Why the B787 fails the comfort test in economy
Veteran cabin crew member Jacob Cooper on why economy seating is proving unpopular on the Boeing 787 Dreamliner
The B787 Dreamliner is now in service with some 14 airlines. The promise of this aircraft was twofold — it would bring enhanced comfort for passengers and operational benefits for airlines.
Boeing designed and marketed it as a roomy long range aircraft with a spacious eight abreast seating in economy class. Unfortunately, economics got in the way.
As Business Travellerhas reported, of the 14 airlines that operate the B787 only one (Japan Airlines) has the original Boeing layout of eight seats abreast in economy.
While rival All Nippon Airways has also launched the aircraft with eight across in economy, it has now begun to follow what every other airline operating the 787 has done — opt for the high density version of nine seats across. (Read our B787 Dreamliner: How The Airlines Compare feature for more information.)
I work on the B787 for one of these airlines and can vouch that passengers in
economy are very unhappy with the seating. Not only are they squeezed sideways but also in terms of leg room.
To give one example, I have learned that although the seat pitch was supposed to be 31 inches for economy class seats on the B787 (in line with the rest of their long-haul fleet), BA has now conceded that the six rear-most rows of the economy cabin do in fact only have 30-inches of legroom.
And that’s not all. For many seats on the airlines which fly the B787, you will find the legroom impeded by boxes that power the enhanced IFE (InFlight Entertainment) system on board.
The question for passengers then becomes, “Is the mood lighting, enhanced IFE and electric dimmable blinds a big enough trade-off for diminished personal space?”
I want to be clear —. Feedback on this nine-across seating on the B787 is fairly consistent in its negativity and Business Traveller has been reporting on this since early 2012 (You need to be a subscriber to read this detailed piece from May 2012 on seating, configuration and seat measurements).
Five-star Qatar Airways was the first airline to chose the high-density seating. There are rumours of regular passengers actively avoiding the B787 on the Doha to London route, instead choosing other aircraft types if flying in economy.
United, LAN, LOT Polish a, Air India nd Air Canada are but a few of the airlines that operate the B787. ANA launched its B787 with a total of 158 seats on their internationally configured B787s (although this will rise as they adopt the nine-across seating).
BA and United have 214 and 219 seats respectively. Qatar and Air India have 254/256 seats, Air Canada has 251, while Australia’s Jetstar has managed to squeeze in a whopping 335 seats — more than BA has on its 747s!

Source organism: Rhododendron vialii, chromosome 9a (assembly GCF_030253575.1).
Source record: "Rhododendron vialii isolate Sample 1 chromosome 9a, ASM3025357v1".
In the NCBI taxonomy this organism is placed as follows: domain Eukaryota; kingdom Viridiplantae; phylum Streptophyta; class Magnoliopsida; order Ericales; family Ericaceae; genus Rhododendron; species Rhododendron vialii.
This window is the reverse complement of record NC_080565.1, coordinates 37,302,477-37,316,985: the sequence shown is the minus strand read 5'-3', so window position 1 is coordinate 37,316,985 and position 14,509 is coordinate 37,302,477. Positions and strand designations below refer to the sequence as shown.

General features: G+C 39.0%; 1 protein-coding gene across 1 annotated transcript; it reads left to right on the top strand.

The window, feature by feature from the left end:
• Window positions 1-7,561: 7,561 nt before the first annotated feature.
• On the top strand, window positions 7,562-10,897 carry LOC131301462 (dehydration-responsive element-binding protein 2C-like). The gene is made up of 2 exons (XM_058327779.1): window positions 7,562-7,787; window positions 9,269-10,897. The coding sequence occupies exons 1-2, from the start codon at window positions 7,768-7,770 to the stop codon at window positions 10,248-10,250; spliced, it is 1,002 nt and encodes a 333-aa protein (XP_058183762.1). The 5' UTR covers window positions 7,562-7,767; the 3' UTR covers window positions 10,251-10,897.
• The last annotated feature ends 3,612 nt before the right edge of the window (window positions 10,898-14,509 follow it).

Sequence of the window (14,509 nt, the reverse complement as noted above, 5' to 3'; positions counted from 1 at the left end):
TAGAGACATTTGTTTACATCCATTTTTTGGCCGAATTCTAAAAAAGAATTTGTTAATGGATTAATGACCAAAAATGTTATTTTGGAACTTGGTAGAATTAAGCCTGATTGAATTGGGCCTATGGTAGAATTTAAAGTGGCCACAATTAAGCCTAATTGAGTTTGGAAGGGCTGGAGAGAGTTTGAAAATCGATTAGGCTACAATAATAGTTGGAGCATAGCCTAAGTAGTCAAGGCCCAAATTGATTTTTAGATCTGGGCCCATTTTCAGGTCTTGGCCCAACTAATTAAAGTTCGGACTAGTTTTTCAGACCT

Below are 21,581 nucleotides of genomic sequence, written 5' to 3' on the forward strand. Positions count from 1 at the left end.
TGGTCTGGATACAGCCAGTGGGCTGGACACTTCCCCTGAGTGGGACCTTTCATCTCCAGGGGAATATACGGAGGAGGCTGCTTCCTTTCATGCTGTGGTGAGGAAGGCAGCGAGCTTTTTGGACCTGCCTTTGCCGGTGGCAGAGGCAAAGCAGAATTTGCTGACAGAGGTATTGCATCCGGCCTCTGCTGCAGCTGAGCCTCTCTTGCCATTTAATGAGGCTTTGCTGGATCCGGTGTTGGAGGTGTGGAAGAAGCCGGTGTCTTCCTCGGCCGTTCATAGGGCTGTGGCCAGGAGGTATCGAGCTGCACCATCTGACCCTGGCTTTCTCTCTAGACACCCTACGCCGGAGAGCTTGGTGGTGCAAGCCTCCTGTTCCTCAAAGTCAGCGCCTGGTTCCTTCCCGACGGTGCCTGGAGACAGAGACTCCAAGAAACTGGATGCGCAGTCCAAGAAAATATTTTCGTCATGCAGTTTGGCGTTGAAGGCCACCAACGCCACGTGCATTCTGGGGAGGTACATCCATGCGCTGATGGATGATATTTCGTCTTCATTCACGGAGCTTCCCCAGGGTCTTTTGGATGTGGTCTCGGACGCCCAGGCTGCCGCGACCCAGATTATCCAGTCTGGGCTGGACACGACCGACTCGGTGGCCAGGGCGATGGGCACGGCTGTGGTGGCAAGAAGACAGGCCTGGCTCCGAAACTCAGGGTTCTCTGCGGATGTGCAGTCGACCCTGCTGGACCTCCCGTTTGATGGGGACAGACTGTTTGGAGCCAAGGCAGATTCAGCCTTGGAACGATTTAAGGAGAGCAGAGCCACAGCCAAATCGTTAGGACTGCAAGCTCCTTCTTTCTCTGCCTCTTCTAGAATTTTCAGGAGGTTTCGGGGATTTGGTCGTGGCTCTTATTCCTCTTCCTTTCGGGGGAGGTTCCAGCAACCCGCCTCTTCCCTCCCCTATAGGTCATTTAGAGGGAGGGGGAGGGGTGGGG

Could a compromise be made? Well, it seems one airline has done so. Thomson, which was the first UK airline to launch the B787, has also adopted the 3-3-3 seating. But as a trade-off it increased legroom to 33 inches. So at least there is an increase in personal space overall.
It’s a little like what Emirates did when they became the first airline to install ten-abreast seating on the 777 – squeeze them width-wards but give them a little more legroom.
What is yet to be seen is how the B787 will fare on long-range routes with its narrow seating — compounded by most of the airlines by small seat pitch.
Most airlines are still “breaking in” their new toys and flying them on shorter longhaul routes. BA, for example, currently only operates the 787 from London to the US east coast for flights of around seven hours. And people are getting pretty uncomfortable on those flights.
Soon, BA’s 787s will operate the 11hr 20min haul from Chengdu to London. Air Canada will use it on the Toronto-Tokyo Haneda route from July 2014, a 13-hour flight. Air Canada’s seat pitch is 31 inches. What will be the reaction then?
Thankfully, most B787 operators have only taken delivery of the first few aircraft of larger orders. For example, BA has so far received a total of four out of an order of forty.
We can but hope that the seating issues will be taken “on board” when it comes to configuring the new deliveries. And to its credit, BA has acknowledged that there are issues.
Despite this, personally I don’t think we will see another airline fly the B787 with the original design of eight abreast. It seems nine has now become the norm. Which begs the question — is the Dreamliner (which is 20 per cent more fuel efficient than other similarly sized aircraft) more a dream for the airlines than their passengers?
Making passengers TOO comfortable in economy has never been the priority of the airlines. But they are not to be ignored either. They are the driver behind frequencies for the large network airlines and also generate a large portion of the revenue.
Not all economy passengers list price as their number one factor when choosing a carrier for a long-haul flight either. For many, they will still choose a more expensive airline for enhanced comfort. And with various forums and blogs available on the internet economy passengers have never had so much information available at their fingertips
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